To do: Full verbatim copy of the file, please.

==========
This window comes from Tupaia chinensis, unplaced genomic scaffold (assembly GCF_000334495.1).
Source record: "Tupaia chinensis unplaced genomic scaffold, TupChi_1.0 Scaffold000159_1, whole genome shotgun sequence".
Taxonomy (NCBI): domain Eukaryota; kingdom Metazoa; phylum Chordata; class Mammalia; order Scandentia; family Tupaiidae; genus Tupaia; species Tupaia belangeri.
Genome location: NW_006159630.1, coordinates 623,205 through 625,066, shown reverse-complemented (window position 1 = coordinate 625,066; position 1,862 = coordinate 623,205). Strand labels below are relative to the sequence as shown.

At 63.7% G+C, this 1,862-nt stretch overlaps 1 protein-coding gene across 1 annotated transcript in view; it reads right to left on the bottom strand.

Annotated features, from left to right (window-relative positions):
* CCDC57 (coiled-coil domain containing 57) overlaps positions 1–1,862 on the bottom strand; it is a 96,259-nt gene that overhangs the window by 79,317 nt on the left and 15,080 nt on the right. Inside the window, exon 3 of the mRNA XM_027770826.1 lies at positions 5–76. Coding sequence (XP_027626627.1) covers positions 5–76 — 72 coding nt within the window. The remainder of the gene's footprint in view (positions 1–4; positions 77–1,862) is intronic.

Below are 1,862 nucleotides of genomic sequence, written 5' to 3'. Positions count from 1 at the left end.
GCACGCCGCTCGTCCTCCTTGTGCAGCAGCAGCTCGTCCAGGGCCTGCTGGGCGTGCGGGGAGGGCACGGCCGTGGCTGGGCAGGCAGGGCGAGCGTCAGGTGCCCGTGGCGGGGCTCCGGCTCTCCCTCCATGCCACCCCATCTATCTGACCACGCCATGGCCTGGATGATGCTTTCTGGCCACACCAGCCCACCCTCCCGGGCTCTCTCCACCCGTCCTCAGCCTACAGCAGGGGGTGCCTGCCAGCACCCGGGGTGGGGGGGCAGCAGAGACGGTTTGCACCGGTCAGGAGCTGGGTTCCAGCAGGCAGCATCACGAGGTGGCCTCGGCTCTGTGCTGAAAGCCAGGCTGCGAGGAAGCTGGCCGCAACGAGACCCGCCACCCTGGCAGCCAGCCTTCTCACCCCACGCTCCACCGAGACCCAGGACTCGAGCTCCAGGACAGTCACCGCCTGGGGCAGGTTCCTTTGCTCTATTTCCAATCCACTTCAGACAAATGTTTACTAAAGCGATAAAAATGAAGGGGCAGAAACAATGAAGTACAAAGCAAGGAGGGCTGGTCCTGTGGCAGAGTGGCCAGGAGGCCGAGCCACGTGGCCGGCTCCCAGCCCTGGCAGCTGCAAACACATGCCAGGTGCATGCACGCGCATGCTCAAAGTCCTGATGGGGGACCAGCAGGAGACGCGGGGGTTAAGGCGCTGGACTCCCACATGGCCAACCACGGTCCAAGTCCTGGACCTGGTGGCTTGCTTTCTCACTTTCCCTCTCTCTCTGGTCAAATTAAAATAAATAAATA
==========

This window comes from Tupaia chinensis, unplaced genomic scaffold (assembly GCF_000334495.1).
Source record: "Tupaia chinensis unplaced genomic scaffold, TupChi_1.0 Scaffold000159_1, whole genome shotgun sequence".
Taxonomy (NCBI): domain Eukaryota; kingdom Metazoa; phylum Chordata; class Mammalia; order Scandentia; family Tupaiidae; genus Tupaia; species Tupaia belangeri.
Genome location: NW_006159630.1, coordinates 623,205 through 625,066, shown reverse-complemented (window position 1 = coordinate 625,066; position 1,862 = coordinate 623,205). Strand labels below are relative to the sequence as shown.

At 63.7% G+C, this 1,862-nt stretch overlaps 1 protein-coding gene across 1 annotated transcript in view; it reads right to left on the bottom strand.

Annotated features, from left to right (window-relative positions):
* CCDC57 (coiled-coil domain containing 57) overlaps positions 1–1,862 on the bottom strand; it is a 96,259-nt gene that overhangs the window by 79,317 nt on the left and 15,080 nt on the right. Inside the window, exon 3 of the mRNA XM_027770826.1 lies at positions 5–76. Coding sequence (XP_027626627.1) covers positions 5–76 — 72 coding nt within the window. The remainder of the gene's footprint in view (positions 1–4; positions 77–1,862) is intronic.

Below are 1,862 nucleotides of genomic sequence, written 5' to 3'. Positions count from 1 at the left end.
GCACGCCGCTCGTCCTCCTTGTGCAGCAGCAGCTCGTCCAGGGCCTGCTGGGCGTGCGGGGAGGGCACGGCCGTGGCTGGGCAGGCAGGGCGAGCGTCAGGTGCCCGTGGCGGGGCTCCGGCTCTCCCTCCATGCCACCCCATCTATCTGACCACGCCATGGCCTGGATGATGCTTTCTGGCCACACCAGCCCACCCTCCCGGGCTCTCTCCACCCGTCCTCAGCCTACAGCAGGGGGTGCCTGCCAGCACCCGGGGTGGGGGGGCAGCAGAGACGGTTTGCACCGGTCAGGAGCTGGGTTCCAGCAGGCAGCATCACGAGGTGGCCTCGGCTCTGTGCTGAAAGCCAGGCTGCGAGGAAGCTGGCCGCAACGAGACCCGCCACCCTGGCAGCCAGCCTTCTCACCCCACGCTCCACCGAGACCCAGGACTCGAGCTCCAGGACAGTCACCGCCTGGGGCAGGTTCCTTTGCTCTATTTCCAATCCACTTCAGACAAATGTTTACTAAAGCGATAAAAATGAAGGGGCAGAAACAATGAAGTACAAAGCAAGGAGGGCTGGTCCTGTGGCAGAGTGGCCAGGAGGCCGAGCCACGTGGCCGGCTCCCAGCCCTGGCAGCTGCAAACACATGCCAGGTGCATGCACGCGCATGCTCAAAGTCCTGATGGGGGACCAGCAGGAGACGCGGGGGTTAAGGCGCTGGACTCCCACATGGCCAACCACGGTCCAAGTCCTGGACCTGGTGGCTTGCTTTCTCACTTTCCCTCTCTCTCTGGTCAAATTAAAATAAATAAATA